His chance to find out came when Bishops set up an exchange system with a feeder prep school attached to Winchester, the great English public school. So he went out into what he called 'the big wide world' very blinkered due to his own sheltered upbringing. Perhaps not surprisingly, he always said later he learned more in a single year of his time overseas than in four years at Stellenbosch.

The English life of that time intrigued and drew him in: fly fishing on the Test, one of the great English rivers which flows through the Hampshire countryside, cricket for the delightfully named 'Hampshire Hogs' and English beer. He also visited some of the English comprehensive schools, regarded by his peers back home as very liberal, and found some of them to be excellent. "Kids were allowed to question everything; that was a shock to me, coming from a South African school" he concedes. "But then, we were half asleep here. I came home with different views about the world and it enhanced me as a teacher."

But he had found something else disturbing. By now, the world was starting to turn its back in revulsion at apartheid and Wallis-Brown saw at first hand the consequences. By now married, he discovered that local families were dissuading their children to become friendly with Wallis-Brown's own kids. "They would take their kids away if ours played with them. One coloured Anglican priest removed his kids from a play school because my kids were there. I felt apartheid was ridiculous and would run out of steam. But it was pretty unpleasant seeing my children dragged into it."

Today, Bishops is a very different place from what Wallis-Brown called "that conservative abode in the 60's at the end of that intimidating, long drive" to the school buildings. They have associations with four disadvantaged schools in the Cape Flats and Mowbray. Every evening, youngsters from those schools arrive at Bishops to use their facilities and interact with the Bishops boys. The staff heads of department at Bishops offer their expertise to the other schools.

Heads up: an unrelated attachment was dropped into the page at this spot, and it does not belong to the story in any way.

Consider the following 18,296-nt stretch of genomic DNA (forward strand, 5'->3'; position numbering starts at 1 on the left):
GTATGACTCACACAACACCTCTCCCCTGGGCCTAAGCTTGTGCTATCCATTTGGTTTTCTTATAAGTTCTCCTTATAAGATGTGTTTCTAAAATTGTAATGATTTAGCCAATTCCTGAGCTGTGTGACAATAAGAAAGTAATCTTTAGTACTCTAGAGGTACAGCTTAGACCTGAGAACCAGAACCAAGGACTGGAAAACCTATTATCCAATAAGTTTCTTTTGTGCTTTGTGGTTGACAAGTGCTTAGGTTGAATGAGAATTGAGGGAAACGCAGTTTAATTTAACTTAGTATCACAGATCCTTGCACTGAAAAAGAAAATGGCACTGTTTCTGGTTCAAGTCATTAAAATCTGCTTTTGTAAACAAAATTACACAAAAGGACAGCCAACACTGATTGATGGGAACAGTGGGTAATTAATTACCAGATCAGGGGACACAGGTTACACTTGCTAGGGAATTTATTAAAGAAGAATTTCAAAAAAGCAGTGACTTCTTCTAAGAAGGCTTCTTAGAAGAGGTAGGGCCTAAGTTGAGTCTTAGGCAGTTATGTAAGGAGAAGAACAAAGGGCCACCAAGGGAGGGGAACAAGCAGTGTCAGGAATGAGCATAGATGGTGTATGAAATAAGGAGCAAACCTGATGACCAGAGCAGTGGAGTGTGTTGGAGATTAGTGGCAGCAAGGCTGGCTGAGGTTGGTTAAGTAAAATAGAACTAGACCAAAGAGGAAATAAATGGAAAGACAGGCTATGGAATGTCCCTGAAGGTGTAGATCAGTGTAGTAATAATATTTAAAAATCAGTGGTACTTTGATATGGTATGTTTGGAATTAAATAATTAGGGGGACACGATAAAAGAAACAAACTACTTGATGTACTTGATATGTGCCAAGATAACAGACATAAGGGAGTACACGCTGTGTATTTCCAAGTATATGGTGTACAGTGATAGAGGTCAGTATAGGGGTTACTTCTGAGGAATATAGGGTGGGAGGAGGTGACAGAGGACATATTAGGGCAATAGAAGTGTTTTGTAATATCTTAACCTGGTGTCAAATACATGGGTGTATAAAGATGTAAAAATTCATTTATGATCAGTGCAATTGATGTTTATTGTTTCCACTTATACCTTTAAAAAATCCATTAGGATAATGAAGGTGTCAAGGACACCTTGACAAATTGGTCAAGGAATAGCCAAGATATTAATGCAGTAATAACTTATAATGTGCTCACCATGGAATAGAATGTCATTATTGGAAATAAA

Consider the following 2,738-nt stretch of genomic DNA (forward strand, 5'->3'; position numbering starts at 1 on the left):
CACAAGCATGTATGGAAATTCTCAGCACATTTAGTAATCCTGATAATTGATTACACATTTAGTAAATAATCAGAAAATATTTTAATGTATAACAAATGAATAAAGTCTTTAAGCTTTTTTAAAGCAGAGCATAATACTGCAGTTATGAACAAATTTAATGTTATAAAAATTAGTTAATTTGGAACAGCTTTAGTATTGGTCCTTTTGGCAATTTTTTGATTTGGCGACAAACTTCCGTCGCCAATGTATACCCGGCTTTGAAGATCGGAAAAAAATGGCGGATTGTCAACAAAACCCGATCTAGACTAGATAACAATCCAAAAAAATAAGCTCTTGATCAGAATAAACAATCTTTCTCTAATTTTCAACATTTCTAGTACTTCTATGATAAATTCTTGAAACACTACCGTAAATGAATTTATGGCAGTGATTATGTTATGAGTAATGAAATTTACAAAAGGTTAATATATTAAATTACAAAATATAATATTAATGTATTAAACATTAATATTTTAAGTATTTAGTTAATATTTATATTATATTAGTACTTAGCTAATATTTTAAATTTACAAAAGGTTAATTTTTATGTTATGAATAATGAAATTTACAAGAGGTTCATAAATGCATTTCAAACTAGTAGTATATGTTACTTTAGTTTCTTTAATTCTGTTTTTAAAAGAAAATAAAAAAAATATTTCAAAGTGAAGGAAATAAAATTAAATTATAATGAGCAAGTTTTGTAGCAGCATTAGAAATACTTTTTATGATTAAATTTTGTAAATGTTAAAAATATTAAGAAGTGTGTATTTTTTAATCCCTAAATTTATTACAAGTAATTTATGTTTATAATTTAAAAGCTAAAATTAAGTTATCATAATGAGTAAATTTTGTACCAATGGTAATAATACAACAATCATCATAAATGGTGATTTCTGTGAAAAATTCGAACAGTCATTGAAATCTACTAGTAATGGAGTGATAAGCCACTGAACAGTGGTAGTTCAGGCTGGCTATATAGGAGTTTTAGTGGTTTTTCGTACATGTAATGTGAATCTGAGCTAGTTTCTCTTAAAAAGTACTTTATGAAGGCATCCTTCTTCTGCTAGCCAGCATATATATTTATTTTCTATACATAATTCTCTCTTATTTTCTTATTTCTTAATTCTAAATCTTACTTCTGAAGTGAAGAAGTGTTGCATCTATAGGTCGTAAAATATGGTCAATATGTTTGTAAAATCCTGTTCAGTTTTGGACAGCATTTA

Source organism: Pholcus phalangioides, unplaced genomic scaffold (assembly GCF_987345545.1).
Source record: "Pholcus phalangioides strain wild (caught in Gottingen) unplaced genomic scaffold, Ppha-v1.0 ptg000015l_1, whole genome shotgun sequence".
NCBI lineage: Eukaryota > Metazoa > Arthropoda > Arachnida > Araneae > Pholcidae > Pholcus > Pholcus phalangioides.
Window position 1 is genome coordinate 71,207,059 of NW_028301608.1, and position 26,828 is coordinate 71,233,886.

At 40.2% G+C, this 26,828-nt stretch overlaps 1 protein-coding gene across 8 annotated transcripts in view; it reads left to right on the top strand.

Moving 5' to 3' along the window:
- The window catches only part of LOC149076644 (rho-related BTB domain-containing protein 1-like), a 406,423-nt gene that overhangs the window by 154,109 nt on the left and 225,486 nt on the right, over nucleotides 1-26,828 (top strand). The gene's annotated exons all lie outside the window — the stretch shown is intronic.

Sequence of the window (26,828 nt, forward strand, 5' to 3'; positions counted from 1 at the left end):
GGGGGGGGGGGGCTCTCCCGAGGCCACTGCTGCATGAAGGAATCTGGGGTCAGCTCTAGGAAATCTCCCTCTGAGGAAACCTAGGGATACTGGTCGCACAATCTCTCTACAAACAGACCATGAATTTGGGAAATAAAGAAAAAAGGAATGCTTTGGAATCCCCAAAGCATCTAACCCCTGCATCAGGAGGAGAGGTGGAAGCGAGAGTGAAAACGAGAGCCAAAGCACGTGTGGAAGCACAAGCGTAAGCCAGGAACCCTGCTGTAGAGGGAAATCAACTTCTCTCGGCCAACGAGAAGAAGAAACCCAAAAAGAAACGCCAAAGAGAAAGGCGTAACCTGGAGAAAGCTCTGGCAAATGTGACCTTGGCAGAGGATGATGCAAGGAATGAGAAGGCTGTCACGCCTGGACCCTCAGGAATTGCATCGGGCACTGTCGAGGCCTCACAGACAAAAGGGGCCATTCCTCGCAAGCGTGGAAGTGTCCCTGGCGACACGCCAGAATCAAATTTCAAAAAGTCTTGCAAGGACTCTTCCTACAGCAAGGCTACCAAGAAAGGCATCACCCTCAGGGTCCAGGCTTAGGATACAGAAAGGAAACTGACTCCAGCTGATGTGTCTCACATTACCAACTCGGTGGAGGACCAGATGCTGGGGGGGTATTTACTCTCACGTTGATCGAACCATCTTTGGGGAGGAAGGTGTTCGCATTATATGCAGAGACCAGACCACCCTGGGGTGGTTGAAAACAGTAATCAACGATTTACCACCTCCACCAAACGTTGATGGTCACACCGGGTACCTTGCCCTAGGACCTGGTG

Melvyn Wallis-Brown retired from teaching in 2001 at the age of 60. But under the encouragement of Bishops' current head, Grant Nupen, he accepted a post of Marketing Manager, a post that confirmed utterly that Bishops had long since moved into the real world.

He has now had an association with the school for 46 years and admits it is his life. He says working with Nupen has been a dream, for the Head has, in his words, such an open mind. Nupen instigated a conference called 'The Next Wave' to project and plot the school's future in the years 2020 to 2050. "What I call the entire Bishops family – teachers, past pupils, present ones and families – got together to talk about how they see the future and recognising the challenges of transformation."

But what of South Africa's future? Wallis-Brown has seen momentous times, far-reaching changes in his era, in every aspect of South African life. Not least in the fate of the currency – Rand 1.74 to the £ when he was in England in the early 1970s, to a recent 16.85 Rand=£1. How does he view this country's future?

"Some things you read are most depressing. I can understand what is happening and I have been enormously positive about the future. But in recent times I have begun to worry. However, I sincerely believe that the process of transformation and improved education for all the middle classes will mean young people from all types of background eventually getting into important positions of leadership and business.

"Thus, I think there is a great future for this country but there may be tricky times in between."

His son wants him to go and live in Australia. But as we emerged from his small room, into the sunlight of another beautiful Cape morning, with the sun pouring down over the mountain range that offers so dramatic a backdrop to this extraordinary setting, Melvyn Wallis-Brown shook his head firmly.

"Australia. Why would I want to go and live in Australia when you can see all this"? And with that he was off, deerstalker hat clamped once more upon his head and more school visitors to welcome. Now into his 70s, he continues to delight in his memories of this remarkable school.